The assault drew swift condemnation and expressions of condolence from countries such as Syria, Pakistan and Russia.
Hours later, Trump issued a two-sentence statement in which he said, “We grieve and pray for the innocent victims of the terrorist attacks in Iran, and for the Iranian people.”
But Trump suggested that Iran shared in the blame, warning that “states that sponsor terrorism risk falling victim to the evil they promote.”
The Trump administration has made Iran the focus of its anti-terrorism rhetoric and policies, apparently creating a quandary for how to respond when Iran itself is the target of an attack.
The U.S. has long considered Iran to be a sponsor of terrorism outside its borders, pointing to its support of groups such as Lebanon’s Hezbollah militia. Yet Tehran has been active in the fight against Islamic State, another stated priority of the administration.
The State Department also issued a brief statement, saying: “The depravity of terrorism has no place in a peaceful, civilized world.”
But it pointedly did not express solidarity with Iran’s government or offer assistance. Separately, the Senate voted overwhelmingly Wednesday to advance a bill that would impose new sanctions on Iran over its ballistic missile program and supply of weapons to militant groups.
Saudi Arabia’s foreign minister, Adel Jubeir, rejected the Iranian accusations of complicity, saying he had no idea who was responsible.
“We condemn terrorist attacks anywhere they occur, and we condemn the killing of the innocent anywhere it occurs,” he was quoted as saying by Saudi-owned media at an event in Berlin.
Iran’s supreme leader, Ali Khamenei, played down the significance of the attacks, saying, “These fireworks have no impact on the willpower of the people.” But experts said they were bound to cause alarm, especially as the country’s leadership had assured residents that fighting Sunni militants in Iraq and Syria would keep them from attacking the Islamic Republic.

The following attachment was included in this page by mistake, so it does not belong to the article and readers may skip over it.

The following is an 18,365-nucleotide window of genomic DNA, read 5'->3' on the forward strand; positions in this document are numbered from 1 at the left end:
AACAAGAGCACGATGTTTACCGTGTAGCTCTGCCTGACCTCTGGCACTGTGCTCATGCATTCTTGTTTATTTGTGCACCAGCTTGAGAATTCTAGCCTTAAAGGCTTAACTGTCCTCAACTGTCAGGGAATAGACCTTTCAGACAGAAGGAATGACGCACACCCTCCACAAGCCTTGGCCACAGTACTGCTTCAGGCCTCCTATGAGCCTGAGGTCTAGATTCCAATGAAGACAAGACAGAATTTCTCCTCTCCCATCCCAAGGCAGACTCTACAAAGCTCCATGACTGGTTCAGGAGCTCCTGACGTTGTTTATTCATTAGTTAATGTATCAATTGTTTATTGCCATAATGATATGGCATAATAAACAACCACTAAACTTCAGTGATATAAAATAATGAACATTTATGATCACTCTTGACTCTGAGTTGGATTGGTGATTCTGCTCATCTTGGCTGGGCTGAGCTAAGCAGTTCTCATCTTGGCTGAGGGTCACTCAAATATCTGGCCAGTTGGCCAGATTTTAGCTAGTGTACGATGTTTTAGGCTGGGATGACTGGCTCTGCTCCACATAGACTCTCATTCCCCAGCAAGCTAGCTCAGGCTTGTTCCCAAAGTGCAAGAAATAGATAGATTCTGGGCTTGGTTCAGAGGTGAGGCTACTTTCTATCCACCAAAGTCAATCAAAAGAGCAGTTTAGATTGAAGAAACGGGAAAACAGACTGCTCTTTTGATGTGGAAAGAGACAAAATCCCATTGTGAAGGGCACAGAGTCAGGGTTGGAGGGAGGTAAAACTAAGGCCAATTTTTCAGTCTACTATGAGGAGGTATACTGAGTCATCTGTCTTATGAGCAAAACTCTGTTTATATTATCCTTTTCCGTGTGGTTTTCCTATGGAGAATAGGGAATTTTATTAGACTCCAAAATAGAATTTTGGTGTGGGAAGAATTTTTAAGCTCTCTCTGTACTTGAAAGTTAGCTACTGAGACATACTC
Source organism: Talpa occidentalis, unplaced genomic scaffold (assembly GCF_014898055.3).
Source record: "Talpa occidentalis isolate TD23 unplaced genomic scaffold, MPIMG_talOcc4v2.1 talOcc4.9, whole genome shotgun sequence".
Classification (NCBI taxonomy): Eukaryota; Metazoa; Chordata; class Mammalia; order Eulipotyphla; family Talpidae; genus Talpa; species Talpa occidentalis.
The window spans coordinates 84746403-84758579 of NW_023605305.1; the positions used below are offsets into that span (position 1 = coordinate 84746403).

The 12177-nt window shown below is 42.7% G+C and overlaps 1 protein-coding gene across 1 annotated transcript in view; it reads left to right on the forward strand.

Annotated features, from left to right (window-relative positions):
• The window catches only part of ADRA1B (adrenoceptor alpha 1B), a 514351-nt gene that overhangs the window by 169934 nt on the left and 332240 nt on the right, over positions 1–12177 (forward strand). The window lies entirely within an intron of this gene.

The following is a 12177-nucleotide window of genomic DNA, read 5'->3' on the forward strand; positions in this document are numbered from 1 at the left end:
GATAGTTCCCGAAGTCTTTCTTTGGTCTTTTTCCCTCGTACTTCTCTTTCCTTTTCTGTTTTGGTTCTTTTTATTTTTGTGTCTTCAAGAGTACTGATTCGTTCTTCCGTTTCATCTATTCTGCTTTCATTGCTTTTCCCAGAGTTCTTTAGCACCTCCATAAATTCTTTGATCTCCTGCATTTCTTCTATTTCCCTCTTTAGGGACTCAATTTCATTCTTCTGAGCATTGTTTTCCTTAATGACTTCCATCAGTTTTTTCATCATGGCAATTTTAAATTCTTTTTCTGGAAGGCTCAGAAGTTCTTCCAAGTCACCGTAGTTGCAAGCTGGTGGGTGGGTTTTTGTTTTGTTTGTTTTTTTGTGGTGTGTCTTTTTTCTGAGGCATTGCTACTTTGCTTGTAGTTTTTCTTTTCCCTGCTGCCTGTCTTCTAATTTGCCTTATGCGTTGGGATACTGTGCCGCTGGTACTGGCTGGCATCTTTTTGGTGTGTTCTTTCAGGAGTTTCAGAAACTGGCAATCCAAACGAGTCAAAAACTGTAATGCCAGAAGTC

The militants “have attacked the beating heart, the nerve center of the Islamic Revolution,” said Fawaz Gerges, a professor of international relations at the London School of Economics. “For many Iranians, now, they are on our streets.”
The siege at parliament lasted about three hours, and it appeared that not all lawmakers were aware of the extent of the violence at first.
Heshmatollah Falahatpisheh, a member of parliament, said lawmakers were in regular session when a couple of colleagues arrived about 10:15 a.m. with bloodstains on their clothing.
“Daesh has attacked,’” Falahatpisheh recalled them saying, using a common Arabic acronym for Islamic State. “We continued … discussions until 1 p.m., when we heard the shooting.”
He said his bloodstained colleagues told them the attackers had entered the building through the western gate, through which constituents normally enter to meet with members of parliament. At least one of the attackers appeared to be dressed in the traditional black robe worn by many Iranian women.
“The terrorist wrapped up in a black chador and carrying a gun entered, shot the gate guard and opened the gate for his fellow terrorists,” Falahatpisheh said. “They started shooting.”
After 1 p.m, an elite law enforcement force stormed the building and lawmakers were able to leave through the southern gate, he said.